So when angry, I’d walk away. I mirrored my father’s behaviour and his reaction to being angry. I didn’t lash out physically or verbally, I’d retreat and go away. Eventually (sometimes quickly, sometimes not) I’d come back and be in tears because I didn’t have a better response. I felt guilty about being angry about some things, and justified but unable to explain exactly what I was feeling in others. Part of that guilt I know is that women are supposed to be nice, good, quiet, biddable, etc creatures (not really human after all), who don’t get angry, because if we’re angry we’re bitches, shrews, shrill, uppity, etc. Part of the guilt had to do with being angry with people I loved and over things that were difficult for us to deal with at the time (my husband being clinically depressed for the first 9 years of our marriage for example).
When I was unable to communicate that I was angry, I would get upset. Much like feeling stupid is something that upsets me, being unable to articulate (and therefore feeling that I can’t communicate, therefore am stupid), upsets me. Feeling, as I did at the time, that I had to explain my anger/disappointment/whatever gently and carefully in order to not distress my husband added to the burden of dealing with anger and conflict, and made me even more likely to avoid it.
My husband was treated for his depression, we found the big wide world of polyamory, and having to deal with conflict and anger became something I could no longer avoid. Polyamory challenges assumptions about relationships, forces you to look at the relationships you are currently in and assess the health of habits and behaviours that you and your partner have been wandering around in (well it did for us). The relationships that we became involved in challenged both of us, and the way we acted towards each other, the things that we just put up with, the idiosyncrasies, and our avoidance of conflict.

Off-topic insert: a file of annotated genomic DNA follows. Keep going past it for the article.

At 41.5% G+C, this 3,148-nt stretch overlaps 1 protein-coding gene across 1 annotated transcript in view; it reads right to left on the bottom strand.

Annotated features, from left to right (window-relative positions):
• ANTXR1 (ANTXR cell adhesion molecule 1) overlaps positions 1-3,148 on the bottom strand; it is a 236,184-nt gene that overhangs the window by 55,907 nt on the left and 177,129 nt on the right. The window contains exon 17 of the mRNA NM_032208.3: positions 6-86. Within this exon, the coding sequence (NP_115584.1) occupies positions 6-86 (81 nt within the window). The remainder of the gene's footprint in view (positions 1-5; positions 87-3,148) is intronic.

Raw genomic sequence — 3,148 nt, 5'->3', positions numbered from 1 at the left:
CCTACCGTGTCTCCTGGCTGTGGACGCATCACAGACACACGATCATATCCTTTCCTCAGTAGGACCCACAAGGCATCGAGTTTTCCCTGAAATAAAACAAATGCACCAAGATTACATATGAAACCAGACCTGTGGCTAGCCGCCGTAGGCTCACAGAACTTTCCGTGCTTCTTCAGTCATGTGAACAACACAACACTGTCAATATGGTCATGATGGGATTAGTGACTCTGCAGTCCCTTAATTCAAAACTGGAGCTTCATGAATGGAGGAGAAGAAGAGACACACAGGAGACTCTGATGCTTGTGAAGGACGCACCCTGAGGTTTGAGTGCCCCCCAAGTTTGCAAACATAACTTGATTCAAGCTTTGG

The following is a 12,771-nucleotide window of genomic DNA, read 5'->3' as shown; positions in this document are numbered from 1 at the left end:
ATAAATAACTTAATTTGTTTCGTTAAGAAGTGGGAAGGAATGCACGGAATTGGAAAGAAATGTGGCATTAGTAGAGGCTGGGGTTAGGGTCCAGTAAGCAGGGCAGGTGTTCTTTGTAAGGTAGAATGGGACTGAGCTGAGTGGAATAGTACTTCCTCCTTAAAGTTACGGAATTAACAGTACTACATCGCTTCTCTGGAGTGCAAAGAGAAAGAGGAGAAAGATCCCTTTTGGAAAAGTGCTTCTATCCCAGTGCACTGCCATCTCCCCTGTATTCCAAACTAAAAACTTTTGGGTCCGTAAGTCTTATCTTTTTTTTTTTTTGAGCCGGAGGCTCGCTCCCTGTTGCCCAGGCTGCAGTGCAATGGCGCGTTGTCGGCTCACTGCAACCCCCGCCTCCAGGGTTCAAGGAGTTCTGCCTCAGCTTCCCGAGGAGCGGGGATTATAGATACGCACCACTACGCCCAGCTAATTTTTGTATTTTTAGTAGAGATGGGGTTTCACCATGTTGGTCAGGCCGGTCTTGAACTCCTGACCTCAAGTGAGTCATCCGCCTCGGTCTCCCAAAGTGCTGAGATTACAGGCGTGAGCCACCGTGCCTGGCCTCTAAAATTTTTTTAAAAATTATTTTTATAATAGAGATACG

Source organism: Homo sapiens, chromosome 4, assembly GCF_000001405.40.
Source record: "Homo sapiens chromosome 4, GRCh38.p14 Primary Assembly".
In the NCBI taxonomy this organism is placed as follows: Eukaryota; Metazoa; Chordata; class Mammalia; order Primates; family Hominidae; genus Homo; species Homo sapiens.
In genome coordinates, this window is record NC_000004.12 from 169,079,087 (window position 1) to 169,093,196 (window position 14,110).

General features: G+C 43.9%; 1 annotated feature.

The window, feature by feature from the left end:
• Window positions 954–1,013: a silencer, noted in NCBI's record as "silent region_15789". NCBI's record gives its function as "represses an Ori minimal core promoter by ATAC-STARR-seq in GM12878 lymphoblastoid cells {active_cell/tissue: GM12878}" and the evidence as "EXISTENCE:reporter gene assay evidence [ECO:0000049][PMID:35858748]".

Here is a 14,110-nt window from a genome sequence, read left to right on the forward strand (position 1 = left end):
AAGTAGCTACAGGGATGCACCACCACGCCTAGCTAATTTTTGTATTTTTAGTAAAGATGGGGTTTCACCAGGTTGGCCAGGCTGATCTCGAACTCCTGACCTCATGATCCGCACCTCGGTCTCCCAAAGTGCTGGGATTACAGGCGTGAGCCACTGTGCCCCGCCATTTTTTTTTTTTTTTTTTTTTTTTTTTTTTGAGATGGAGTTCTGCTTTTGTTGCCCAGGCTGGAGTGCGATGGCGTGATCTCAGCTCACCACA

It would be true to state that my first polyamorous relationship (outside my marriage) was with a high drama and high maintenance man and resulted in conflict with him and some of his other partners during the life of that relationship. I didn’t handle the conflict, anger, or frustration well (I still don’t think I do), but I learnt a lot. My counsellor was instrumental in helping me accept that anger is a valid emotion, one that is completely ok to have, and it is not the end of the world (or relationships) to be angry. I learnt that if I can’t immediately articulate what I’m angry about, that it is ok (though this I still struggle with because I take a while to process strong emotions and often the whole thing is done before I have a handle on why I’m angry/upset). I have learnt that I can talk about it, I can experience it, and it is another emotional response to stimuli as the others are.
As I have accepted that anger is ok, and a valid response, it has changed and grown into a different emotion than it was 6 years ago. I am no longer guilty for being angry, though still struggle with whether anger is necessarily the best emotional response (not quite the same as guilt). I also have a hard time processing some comments (particularly those I hear versus those I read) quickly, so am meaning deaf to comments that might otherwise make me angry until I process them at a later stage.